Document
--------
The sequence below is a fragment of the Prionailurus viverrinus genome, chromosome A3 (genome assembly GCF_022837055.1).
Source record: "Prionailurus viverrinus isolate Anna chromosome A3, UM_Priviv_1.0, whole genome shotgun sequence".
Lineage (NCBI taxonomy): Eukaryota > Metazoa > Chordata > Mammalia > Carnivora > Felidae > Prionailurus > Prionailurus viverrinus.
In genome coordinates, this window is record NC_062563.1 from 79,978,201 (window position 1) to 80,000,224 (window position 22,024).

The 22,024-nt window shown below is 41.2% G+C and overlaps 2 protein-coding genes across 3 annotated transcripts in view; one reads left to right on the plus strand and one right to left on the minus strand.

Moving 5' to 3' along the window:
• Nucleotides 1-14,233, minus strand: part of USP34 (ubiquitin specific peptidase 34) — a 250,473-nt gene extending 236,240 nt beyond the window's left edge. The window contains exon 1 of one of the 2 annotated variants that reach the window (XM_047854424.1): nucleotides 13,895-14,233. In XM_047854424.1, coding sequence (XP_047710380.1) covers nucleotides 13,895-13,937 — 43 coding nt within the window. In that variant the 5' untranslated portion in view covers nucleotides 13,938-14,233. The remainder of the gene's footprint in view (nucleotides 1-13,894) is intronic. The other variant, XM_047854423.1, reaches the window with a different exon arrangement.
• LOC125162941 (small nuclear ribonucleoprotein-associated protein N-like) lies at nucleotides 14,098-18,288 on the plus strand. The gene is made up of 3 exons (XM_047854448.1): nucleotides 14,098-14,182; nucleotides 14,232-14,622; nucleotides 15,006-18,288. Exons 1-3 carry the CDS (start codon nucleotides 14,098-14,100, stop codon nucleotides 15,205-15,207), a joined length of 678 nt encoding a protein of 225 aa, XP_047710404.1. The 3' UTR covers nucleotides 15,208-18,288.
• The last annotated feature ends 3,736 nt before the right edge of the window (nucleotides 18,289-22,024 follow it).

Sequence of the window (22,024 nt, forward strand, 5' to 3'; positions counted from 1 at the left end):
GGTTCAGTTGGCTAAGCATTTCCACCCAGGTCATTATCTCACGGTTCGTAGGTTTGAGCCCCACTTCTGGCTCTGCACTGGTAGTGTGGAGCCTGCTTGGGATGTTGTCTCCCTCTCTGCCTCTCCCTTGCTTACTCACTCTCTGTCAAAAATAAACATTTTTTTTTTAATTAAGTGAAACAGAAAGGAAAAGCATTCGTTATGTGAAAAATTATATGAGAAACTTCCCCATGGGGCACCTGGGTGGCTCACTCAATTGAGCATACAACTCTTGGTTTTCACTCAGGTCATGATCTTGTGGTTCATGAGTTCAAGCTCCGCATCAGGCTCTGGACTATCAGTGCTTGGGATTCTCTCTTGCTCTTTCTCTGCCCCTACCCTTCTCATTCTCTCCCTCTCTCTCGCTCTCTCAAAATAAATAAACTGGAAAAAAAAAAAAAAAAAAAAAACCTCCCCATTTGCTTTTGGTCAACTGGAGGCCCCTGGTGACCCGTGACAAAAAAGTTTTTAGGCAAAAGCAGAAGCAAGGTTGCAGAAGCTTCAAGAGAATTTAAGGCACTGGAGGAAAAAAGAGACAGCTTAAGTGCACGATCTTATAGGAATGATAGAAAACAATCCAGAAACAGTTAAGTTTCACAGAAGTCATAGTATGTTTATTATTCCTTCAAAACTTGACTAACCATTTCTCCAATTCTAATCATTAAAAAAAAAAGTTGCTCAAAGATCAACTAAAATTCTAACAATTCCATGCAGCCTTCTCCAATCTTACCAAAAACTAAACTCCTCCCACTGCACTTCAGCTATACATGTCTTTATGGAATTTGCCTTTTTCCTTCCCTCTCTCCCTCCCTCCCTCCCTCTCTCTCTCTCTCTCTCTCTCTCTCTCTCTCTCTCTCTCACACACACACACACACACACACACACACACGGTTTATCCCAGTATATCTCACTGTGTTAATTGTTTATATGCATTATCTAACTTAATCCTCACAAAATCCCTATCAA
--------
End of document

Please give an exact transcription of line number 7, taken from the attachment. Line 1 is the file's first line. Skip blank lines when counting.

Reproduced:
• Nucleotides 1-14,233, minus strand: part of USP34 (ubiquitin specific peptidase 34) — a 250,473-nt gene extending 236,240 nt beyond the window's left edge. The window contains exon 1 of one of the 2 annotated variants that reach the window (XM_047854424.1): nucleotides 13,895-14,233. In XM_047854424.1, coding sequence (XP_047710380.1) covers nucleotides 13,895-13,937 — 43 coding nt within the window. In that variant the 5' untranslated portion in view covers nucleotides 13,938-14,233. The remainder of the gene's footprint in view (nucleotides 1-13,894) is intronic. The other variant, XM_047854423.1, reaches the window with a different exon arrangement.